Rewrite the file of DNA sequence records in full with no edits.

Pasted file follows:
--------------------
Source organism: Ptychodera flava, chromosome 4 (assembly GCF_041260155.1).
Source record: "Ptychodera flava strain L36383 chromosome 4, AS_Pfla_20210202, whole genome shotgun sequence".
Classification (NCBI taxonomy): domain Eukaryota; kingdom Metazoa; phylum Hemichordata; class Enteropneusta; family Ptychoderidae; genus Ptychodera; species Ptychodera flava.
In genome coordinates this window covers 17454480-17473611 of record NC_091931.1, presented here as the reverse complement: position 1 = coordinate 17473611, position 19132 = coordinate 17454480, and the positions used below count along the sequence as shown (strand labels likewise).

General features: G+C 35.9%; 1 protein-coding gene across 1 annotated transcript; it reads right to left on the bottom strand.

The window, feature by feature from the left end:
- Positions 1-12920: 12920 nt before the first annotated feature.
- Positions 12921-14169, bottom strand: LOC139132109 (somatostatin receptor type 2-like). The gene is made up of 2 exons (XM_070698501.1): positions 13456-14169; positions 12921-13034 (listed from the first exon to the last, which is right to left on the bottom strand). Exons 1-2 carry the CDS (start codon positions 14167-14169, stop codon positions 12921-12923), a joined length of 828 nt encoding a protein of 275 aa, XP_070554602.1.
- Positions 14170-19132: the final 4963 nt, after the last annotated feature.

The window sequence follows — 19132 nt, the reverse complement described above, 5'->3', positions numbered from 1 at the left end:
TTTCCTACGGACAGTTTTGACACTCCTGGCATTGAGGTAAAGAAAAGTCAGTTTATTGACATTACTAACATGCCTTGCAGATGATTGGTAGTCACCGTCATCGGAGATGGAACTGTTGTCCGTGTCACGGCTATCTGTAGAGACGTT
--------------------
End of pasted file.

Source organism: Ptychodera flava, chromosome 4 (assembly GCF_041260155.1).
Source record: "Ptychodera flava strain L36383 chromosome 4, AS_Pfla_20210202, whole genome shotgun sequence".
Classification (NCBI taxonomy): domain Eukaryota; kingdom Metazoa; phylum Hemichordata; class Enteropneusta; family Ptychoderidae; genus Ptychodera; species Ptychodera flava.
In genome coordinates this window covers 17454480-17473611 of record NC_091931.1, presented here as the reverse complement: position 1 = coordinate 17473611, position 19132 = coordinate 17454480, and the positions used below count along the sequence as shown (strand labels likewise).

General features: G+C 35.9%; 1 protein-coding gene across 1 annotated transcript; it reads right to left on the bottom strand.

The window, feature by feature from the left end:
- Positions 1-12920: 12920 nt before the first annotated feature.
- Positions 12921-14169, bottom strand: LOC139132109 (somatostatin receptor type 2-like). The gene is made up of 2 exons (XM_070698501.1): positions 13456-14169; positions 12921-13034 (listed from the first exon to the last, which is right to left on the bottom strand). Exons 1-2 carry the CDS (start codon positions 14167-14169, stop codon positions 12921-12923), a joined length of 828 nt encoding a protein of 275 aa, XP_070554602.1.
- Positions 14170-19132: the final 4963 nt, after the last annotated feature.

The window sequence follows — 19132 nt, the reverse complement described above, 5'->3', positions numbered from 1 at the left end:
TTTCCTACGGACAGTTTTGACACTCCTGGCATTGAGGTAAAGAAAAGTCAGTTTATTGACATTACTAACATGCCTTGCAGATGATTGGTAGTCACCGTCATCGGAGATGGAACTGTTGTCCGTGTCACGGCTATCTGTAGAGACGTT